Why is it so hard to talk about racism? It’s a question that is as timely as it ever could be, and has been gaining traction since DiAngelo’s book White Fragility was released in 2018. She explains that the solution is about understanding the different levels of racism, but asserts that the concept of white fragility holds no room for denial. “I like to push back on that urgency that white people have and the arrogance that there could be some simple, concise answer that could be handed to white people who have never thought about this before,” she says. “As soon as they start asking what they’re supposed to do, there’s some sarcasm there. That’s not a genuine question, and, in my experience, they won’t do what I offer anyway.”
The main point is this: white fragility creates fear and discomfort among the oppressed race who don’t want to trigger unease, nor to have to find a way of reassuring and creating a peaceful equilibrium again. The white community needs to build the stamina to handle the discomfort, which in this case derives from white privilege.
For me, after experiencing this fragility with friends and family members, it’s about being more tactful without having to centre the feelings of complicity or maintaining racial prejudice. While these issues need to be handled with sensitivity, paper-thin white fragility negatively weaponises collective emotions of angst, fear and outrage, deterring BAME communities from speaking out.
Sometimes, it feels as if being accused of racism causes an even bigger problem than the racism itself, as white-washed society doesn’t want to be held accountable for the brunt. “It is imperative that we stop the refusal to see, listen and hear; in the fear of feeling discomfort and defensiveness,” says the Newcastle-based photographer and creative director Reece James Morrison. “For me, white fragility is the assumption that we're already doing our best, and so muting is a form of complicity towards society’s institutional racism. To learn and accept that, we can support and encourage racial equality and justice.”
It is, of course, not easy for a white man or woman to tackle a form of pain he or she has never endured, but they must try. “I took on cultural studies while at university,” says the Italian-born, Salerno-based journalist Federica Caiazzo. “I’ve always had a deep interest in social issues of various ethnicities and sexual genders. And yet, in this specific moment in history, I feel with my heart that I want and need to deepen my understanding of what the Black community is experiencing. Remaining on the pedestal weaponising one's ‘feeling of hurt’ leads nowhere: this is what I would like white people to understand. I wonder if it would not be better to channel the sense of inadequacy that makes some remain silent into the study, reading, understanding and reflecting on issues related to Black culture. I want to take action, and I know that my part has to start with the study.”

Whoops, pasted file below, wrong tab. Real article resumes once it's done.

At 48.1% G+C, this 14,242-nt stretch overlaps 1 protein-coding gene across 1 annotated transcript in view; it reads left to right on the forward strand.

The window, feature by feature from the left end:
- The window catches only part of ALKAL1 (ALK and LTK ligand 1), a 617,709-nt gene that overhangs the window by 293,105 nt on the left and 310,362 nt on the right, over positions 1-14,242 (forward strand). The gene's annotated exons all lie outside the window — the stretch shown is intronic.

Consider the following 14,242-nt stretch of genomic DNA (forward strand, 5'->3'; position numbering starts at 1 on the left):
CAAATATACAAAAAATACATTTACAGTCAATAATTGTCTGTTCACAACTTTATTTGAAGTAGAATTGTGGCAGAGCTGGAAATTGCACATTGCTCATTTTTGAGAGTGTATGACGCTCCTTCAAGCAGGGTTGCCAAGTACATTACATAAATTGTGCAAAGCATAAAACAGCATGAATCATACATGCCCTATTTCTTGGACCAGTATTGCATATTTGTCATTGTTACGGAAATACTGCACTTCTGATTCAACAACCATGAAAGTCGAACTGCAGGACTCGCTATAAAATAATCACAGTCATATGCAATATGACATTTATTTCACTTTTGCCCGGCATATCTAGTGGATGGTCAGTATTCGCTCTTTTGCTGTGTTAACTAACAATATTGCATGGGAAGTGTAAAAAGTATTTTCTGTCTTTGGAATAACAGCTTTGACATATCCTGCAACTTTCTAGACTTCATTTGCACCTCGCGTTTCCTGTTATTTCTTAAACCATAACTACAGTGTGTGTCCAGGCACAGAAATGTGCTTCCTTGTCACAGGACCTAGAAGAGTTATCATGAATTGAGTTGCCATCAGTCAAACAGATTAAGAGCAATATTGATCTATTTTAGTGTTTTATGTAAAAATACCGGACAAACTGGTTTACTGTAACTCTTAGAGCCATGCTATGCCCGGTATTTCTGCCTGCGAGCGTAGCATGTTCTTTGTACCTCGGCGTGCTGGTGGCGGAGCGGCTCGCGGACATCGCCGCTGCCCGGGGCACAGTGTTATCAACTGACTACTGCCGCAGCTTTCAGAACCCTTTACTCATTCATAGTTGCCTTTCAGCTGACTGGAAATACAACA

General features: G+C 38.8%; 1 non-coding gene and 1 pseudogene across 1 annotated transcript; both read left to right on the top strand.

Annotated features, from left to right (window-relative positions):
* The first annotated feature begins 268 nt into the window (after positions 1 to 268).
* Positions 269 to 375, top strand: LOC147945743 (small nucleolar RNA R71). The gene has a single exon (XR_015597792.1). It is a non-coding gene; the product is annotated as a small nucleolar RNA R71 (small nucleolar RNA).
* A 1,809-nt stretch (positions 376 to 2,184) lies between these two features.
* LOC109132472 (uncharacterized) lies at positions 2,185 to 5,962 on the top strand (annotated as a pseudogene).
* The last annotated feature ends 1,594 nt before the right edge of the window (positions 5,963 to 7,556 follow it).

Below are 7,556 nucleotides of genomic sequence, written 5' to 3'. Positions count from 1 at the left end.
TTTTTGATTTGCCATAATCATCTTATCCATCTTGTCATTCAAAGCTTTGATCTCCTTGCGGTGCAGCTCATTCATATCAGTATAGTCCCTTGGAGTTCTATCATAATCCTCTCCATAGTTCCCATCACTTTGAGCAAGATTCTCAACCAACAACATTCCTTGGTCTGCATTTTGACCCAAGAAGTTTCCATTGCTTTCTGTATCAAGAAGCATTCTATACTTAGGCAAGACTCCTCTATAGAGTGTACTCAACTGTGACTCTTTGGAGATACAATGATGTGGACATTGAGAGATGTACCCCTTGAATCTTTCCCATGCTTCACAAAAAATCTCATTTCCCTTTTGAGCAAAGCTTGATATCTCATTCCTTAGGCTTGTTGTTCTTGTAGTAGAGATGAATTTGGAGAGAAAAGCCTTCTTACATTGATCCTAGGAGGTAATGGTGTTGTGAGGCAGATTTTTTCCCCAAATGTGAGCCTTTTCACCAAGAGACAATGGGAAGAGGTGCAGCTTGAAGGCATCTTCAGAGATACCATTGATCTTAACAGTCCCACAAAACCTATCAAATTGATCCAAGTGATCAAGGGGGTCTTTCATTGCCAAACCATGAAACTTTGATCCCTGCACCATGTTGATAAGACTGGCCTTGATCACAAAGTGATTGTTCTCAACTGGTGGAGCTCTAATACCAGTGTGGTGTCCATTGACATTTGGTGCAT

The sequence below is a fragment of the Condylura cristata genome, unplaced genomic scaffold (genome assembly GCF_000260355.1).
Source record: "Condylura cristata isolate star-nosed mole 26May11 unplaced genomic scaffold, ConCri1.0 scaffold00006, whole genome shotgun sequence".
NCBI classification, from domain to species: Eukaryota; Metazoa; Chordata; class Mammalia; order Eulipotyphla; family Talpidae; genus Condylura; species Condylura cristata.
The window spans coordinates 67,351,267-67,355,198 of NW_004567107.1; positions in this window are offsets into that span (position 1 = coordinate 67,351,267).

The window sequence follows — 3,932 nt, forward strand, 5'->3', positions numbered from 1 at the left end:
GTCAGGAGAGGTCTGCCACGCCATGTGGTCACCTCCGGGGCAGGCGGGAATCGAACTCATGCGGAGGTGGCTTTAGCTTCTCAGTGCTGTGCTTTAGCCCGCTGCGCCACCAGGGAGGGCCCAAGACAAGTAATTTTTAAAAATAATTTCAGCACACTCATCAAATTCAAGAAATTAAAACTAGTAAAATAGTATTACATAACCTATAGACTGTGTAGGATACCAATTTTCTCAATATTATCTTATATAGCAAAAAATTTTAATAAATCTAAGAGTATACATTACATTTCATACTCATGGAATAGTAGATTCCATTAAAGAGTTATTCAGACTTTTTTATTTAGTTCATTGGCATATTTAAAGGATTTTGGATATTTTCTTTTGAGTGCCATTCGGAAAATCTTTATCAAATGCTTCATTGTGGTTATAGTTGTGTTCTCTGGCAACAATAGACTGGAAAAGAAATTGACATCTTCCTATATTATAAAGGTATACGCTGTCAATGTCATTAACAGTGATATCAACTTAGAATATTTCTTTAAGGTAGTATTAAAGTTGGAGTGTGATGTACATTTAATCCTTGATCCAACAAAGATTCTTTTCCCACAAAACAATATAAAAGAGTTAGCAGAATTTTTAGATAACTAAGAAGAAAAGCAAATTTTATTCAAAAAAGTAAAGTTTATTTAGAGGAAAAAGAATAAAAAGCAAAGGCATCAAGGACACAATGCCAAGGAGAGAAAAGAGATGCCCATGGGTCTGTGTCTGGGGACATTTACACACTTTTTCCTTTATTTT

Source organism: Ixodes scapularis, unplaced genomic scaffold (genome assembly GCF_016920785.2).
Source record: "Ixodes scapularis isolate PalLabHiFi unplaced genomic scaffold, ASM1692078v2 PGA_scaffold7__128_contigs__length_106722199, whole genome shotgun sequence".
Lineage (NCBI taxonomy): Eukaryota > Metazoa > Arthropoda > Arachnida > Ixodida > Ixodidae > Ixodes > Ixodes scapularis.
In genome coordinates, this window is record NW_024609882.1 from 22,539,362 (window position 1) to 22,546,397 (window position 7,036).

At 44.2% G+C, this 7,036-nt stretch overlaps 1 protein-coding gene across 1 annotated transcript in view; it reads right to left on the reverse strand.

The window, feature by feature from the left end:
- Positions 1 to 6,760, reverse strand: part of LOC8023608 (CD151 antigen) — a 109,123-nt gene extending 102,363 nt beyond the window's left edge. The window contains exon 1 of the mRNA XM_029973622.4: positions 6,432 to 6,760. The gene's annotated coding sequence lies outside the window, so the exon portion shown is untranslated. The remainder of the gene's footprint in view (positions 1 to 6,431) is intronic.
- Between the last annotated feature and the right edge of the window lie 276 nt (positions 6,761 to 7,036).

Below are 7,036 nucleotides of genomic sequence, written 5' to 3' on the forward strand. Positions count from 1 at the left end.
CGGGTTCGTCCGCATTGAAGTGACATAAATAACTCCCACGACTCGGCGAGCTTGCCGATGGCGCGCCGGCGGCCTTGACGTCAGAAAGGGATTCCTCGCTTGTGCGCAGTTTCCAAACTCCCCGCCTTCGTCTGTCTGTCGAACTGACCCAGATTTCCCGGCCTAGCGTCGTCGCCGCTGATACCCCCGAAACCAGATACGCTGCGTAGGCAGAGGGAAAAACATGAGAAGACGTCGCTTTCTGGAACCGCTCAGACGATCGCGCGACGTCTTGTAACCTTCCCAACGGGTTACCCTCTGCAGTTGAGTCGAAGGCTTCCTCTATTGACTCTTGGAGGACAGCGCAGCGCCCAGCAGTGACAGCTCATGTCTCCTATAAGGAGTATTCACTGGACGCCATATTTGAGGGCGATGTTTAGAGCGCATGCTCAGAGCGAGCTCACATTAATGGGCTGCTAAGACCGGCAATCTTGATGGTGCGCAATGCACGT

Similarly to all manifestations of racism, the lack of research makes white people disadvantaged by not knowing what racism truly means. “I think no one really understands what racism is until it touches you,” says the Milan-based reporter and editor Giorgia Cantarini. “Dismantling racism with words is not enough, talking about it is not enough, and even talking about race is not enough. I think we lack an education of respect towards what each one of us considers different, wrong, not understandable. I would like governments, institutions, intellectuals, creatives, the education systems and everyone to embrace a culture of humanity and to lecture others to respect everyone. Protests must be heard and turned into actions, or they will vanish just like words do.”
As the ephemeral rises, white fragility presents a subconscious issue, shutting down constructive conversations of all levels. “Destroying the dark walls of our castle gives an opportunity to build a brighter fortress,” says the Milan-based stylist Marco Costa. “That’s exciting. An opportunity, undeniably, to critically reflect on the power of thought to condemn biased conversations.
Critical thinking encourages awareness, and the best strategy is to keep amplifying the stifled conversations. White people must acknowledge and admit to their privilege, and that unconsciously they have benefited from racism. Now and for ever, these are important debates to be had.